Ever wondered why do we blink? Well, blinking is an automatic action controlled by the nervous system, monitored from a specific area, which can be called “Blinking center”.
Nerves send out electric signals to facial nerve roots.
There are two types of signals:
Spontaneous and Reflex
Depending on the spontaneous requirement to keep the eyes moist and clean, or purely as a reflex action to close the eyes whenever something is going to strike the face, or to provide the brain with the much needed short breaks from external stimuli.
Maybe you’ve been to the doctor’s office and they’ve hit the spot right below your knee cap with a little rubber mallet – What happens? – Your leg kicks a little and you can’t really control that action. That is an example of a reflex.
Breathing is also a reflex. We breathe all the time without a single thought about it. Even though you can hold your breath for a while, sooner or later, you have to breathe … the same is true for blinking.
The same goes if something is going to hit your face and you’re not expecting it.
If someone tosses a ball at you when you are not quite ready, your brain will tell your eyes to close. This reflex is crucial because your eyelids help to shield your eyes, which are very delicate and really important.
If you’ve ever been outside on a windy day, you’ve probably noticed that you can’t stop squinting and blinking. Your body utilizes the blinking reflex to help keep all of the dust and dirt, which is flying with the wind, out of your eyes.
Your eyes might also water from time to time.
Our eyes produce tears even when we are not crying. Tears also play a role in protecting your eyes when we are blinking. Our eyes are always wet and they look glossy. That’s because they are covered with a very thin watery layer that is made mainly of tears. This unique layer helps to clear away little pieces of dust and other particles that can prevent our eyes from working properly.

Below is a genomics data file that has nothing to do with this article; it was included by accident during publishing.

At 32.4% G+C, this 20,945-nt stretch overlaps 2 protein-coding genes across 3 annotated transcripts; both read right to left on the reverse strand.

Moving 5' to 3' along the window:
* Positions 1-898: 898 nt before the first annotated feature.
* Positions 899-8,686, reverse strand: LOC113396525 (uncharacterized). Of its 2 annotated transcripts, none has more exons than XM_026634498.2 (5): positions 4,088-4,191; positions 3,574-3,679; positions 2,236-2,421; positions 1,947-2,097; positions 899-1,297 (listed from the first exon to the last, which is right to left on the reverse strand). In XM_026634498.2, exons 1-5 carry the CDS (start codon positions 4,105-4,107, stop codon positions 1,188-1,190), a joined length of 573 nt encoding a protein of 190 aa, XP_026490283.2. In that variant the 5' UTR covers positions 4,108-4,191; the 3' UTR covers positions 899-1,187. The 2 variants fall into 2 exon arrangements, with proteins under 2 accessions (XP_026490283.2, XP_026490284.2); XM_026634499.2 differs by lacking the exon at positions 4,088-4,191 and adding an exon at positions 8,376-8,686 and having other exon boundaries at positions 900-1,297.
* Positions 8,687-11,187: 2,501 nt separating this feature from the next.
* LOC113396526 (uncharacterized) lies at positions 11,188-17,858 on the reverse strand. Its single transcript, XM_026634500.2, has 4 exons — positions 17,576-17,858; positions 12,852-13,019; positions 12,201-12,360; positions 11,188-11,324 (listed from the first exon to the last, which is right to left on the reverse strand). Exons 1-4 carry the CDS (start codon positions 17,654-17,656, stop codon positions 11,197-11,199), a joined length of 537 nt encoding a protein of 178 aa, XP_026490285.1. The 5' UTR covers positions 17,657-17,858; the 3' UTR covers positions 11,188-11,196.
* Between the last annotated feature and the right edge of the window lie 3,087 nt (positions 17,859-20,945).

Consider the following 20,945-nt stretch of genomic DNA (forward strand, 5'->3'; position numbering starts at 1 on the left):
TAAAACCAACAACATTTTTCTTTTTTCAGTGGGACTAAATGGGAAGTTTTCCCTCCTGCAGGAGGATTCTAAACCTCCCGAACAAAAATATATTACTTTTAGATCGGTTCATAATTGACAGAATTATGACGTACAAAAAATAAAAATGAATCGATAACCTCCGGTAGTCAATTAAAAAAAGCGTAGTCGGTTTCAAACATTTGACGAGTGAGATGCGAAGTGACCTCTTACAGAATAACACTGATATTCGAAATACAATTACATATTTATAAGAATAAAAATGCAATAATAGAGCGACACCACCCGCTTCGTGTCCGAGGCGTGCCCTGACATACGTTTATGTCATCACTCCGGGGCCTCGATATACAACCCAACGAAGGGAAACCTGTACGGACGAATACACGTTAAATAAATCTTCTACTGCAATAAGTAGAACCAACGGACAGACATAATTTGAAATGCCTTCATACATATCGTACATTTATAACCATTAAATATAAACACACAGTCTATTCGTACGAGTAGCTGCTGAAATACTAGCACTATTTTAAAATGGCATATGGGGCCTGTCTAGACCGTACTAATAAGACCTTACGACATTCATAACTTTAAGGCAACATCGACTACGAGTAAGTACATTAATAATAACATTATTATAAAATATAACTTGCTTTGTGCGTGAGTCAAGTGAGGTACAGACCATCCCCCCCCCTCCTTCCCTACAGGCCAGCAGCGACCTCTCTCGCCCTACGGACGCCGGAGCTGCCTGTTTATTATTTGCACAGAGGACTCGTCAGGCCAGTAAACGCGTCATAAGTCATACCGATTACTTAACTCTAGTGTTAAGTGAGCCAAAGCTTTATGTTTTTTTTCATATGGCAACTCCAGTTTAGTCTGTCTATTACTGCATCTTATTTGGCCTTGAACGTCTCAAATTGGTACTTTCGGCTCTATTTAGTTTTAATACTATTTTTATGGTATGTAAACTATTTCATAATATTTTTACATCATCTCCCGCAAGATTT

Tears also provide moisture to your eyes, so they stay healthy and maintain their functions.
Those tears come from lacrimal glands which are just above the eye and below the eyebrow.
Still, tears aren’t just made of water.
You might already know that tears taste salty. Yes, they do contain salt, but they also contain other special substances that can help to get rid of bacteria and viruses, which can make you sick if they get into your body.
When you blink, the movement of your eyelids acts like a windshield wiper, spreading the tears made by the lacrimal glands over the surface of your eyes. The tears wash away dirt and germs after which leave your eyes true tiny holes in the corner of your eyes closest to your nose. This holes and like little drains and they lead right into your nose.
But, why doesn’t the world plunge into darkness when we blink?
This is because our brains know how to ignore the momentary black out. If you have heard the phrase “in a blink of an eye”, then that is around 1/10 of a second. In this time the world might change, but it would still appear continuous and beautiful.